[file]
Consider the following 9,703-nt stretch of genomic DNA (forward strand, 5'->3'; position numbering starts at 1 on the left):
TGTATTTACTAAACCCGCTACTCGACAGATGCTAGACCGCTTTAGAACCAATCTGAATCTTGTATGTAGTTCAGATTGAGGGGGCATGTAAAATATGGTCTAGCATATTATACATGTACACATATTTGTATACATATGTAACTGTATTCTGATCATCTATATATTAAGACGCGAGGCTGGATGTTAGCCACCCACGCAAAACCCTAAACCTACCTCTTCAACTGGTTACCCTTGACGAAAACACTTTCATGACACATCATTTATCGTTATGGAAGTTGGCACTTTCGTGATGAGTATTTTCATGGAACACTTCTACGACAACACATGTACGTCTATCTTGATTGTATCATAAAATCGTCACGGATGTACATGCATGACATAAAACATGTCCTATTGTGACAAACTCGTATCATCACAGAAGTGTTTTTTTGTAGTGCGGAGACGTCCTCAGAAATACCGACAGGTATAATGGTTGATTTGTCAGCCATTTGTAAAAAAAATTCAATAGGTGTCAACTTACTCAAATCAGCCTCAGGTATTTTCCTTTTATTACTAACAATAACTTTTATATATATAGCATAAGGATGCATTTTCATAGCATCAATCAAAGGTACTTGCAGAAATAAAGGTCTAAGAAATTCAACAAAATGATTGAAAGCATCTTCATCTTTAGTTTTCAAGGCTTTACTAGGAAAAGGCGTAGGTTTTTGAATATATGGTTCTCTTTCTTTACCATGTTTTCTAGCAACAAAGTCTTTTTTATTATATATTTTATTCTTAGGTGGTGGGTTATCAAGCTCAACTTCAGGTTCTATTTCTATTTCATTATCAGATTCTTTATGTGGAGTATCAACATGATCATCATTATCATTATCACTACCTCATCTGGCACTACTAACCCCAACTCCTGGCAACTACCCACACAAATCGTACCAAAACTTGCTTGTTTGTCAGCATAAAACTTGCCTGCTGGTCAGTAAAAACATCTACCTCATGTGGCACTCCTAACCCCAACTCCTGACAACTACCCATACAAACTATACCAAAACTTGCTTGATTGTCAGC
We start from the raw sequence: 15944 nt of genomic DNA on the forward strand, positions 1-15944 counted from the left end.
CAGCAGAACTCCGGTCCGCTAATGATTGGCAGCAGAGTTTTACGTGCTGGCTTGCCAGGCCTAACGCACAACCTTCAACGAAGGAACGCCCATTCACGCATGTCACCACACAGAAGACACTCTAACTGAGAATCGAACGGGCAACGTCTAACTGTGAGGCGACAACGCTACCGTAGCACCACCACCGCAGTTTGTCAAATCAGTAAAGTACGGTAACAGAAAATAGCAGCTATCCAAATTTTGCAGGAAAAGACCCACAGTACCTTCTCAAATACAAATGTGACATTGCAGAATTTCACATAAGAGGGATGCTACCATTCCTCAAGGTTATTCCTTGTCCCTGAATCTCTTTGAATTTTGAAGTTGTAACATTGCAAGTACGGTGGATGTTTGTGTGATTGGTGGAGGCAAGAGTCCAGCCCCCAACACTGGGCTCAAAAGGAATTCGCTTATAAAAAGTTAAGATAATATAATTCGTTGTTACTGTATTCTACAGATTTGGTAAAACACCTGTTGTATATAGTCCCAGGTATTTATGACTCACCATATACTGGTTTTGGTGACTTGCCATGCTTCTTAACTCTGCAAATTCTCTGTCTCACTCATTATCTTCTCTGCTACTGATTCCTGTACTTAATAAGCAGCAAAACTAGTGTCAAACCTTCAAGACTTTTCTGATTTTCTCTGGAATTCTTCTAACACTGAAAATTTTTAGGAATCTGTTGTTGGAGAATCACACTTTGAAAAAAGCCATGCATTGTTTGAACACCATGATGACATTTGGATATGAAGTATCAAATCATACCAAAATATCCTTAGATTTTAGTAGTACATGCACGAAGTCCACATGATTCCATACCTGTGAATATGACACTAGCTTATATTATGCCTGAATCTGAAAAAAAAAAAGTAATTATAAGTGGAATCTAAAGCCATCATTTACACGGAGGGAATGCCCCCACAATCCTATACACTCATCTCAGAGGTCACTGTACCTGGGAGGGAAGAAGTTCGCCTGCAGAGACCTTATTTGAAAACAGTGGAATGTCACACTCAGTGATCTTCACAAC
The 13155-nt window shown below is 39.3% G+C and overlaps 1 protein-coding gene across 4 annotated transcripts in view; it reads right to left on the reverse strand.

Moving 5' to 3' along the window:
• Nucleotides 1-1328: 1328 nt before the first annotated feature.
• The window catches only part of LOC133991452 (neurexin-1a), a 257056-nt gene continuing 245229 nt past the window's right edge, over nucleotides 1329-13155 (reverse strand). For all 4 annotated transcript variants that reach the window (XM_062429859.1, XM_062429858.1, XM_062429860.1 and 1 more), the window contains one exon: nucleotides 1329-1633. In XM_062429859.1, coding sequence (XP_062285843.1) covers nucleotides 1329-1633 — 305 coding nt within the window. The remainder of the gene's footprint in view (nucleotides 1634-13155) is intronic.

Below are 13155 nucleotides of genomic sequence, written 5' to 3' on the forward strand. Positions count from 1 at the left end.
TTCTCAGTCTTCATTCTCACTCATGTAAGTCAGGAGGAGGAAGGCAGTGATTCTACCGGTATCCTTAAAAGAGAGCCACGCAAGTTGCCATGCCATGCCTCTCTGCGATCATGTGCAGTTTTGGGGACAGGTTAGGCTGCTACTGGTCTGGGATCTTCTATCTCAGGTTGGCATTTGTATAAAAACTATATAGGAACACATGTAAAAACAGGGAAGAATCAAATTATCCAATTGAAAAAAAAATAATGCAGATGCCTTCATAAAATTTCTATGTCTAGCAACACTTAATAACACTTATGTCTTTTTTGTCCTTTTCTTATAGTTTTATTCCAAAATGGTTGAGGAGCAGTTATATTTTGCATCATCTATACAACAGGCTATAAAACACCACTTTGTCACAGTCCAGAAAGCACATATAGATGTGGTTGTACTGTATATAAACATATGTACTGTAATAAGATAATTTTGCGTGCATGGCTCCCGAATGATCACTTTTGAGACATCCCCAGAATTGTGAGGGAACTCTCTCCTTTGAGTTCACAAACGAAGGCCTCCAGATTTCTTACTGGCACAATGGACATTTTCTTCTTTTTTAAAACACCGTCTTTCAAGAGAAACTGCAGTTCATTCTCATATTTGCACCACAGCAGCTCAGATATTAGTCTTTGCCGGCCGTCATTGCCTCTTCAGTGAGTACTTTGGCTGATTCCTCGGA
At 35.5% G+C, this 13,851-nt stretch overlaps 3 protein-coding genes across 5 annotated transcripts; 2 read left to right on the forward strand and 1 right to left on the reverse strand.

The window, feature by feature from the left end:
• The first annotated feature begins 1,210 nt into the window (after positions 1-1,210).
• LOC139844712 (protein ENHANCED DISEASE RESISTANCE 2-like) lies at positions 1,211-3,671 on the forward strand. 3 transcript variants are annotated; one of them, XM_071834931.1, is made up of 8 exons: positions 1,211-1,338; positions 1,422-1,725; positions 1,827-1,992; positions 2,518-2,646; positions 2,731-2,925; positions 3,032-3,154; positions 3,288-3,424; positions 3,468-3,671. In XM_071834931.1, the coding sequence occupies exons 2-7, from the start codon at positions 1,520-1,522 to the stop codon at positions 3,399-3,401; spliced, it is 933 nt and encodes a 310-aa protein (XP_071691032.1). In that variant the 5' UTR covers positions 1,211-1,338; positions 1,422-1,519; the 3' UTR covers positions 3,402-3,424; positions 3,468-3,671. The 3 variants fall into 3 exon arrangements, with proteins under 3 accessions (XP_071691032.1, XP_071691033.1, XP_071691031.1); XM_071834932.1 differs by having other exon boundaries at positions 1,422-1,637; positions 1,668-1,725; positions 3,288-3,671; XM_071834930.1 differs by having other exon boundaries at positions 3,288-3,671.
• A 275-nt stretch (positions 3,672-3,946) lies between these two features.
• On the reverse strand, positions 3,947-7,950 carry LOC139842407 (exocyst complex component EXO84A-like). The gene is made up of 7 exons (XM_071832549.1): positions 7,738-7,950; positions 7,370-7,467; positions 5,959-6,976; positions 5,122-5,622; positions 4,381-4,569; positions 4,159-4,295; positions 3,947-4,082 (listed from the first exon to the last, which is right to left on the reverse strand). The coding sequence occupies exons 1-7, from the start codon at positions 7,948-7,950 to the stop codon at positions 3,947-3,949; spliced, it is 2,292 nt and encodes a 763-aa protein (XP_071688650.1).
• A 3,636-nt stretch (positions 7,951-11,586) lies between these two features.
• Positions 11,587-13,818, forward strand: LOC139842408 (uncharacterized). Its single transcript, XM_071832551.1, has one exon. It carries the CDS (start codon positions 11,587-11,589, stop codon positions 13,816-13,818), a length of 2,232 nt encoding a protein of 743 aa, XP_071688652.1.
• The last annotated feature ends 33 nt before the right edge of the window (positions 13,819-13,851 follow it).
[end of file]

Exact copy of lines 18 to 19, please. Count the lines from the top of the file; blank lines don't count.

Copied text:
• Positions 11,587-13,818, forward strand: LOC139842408 (uncharacterized). Its single transcript, XM_071832551.1, has one exon. It carries the CDS (start codon positions 11,587-11,589, stop codon positions 13,816-13,818), a length of 2,232 nt encoding a protein of 743 aa, XP_071688652.1.
• The last annotated feature ends 33 nt before the right edge of the window (positions 13,819-13,851 follow it).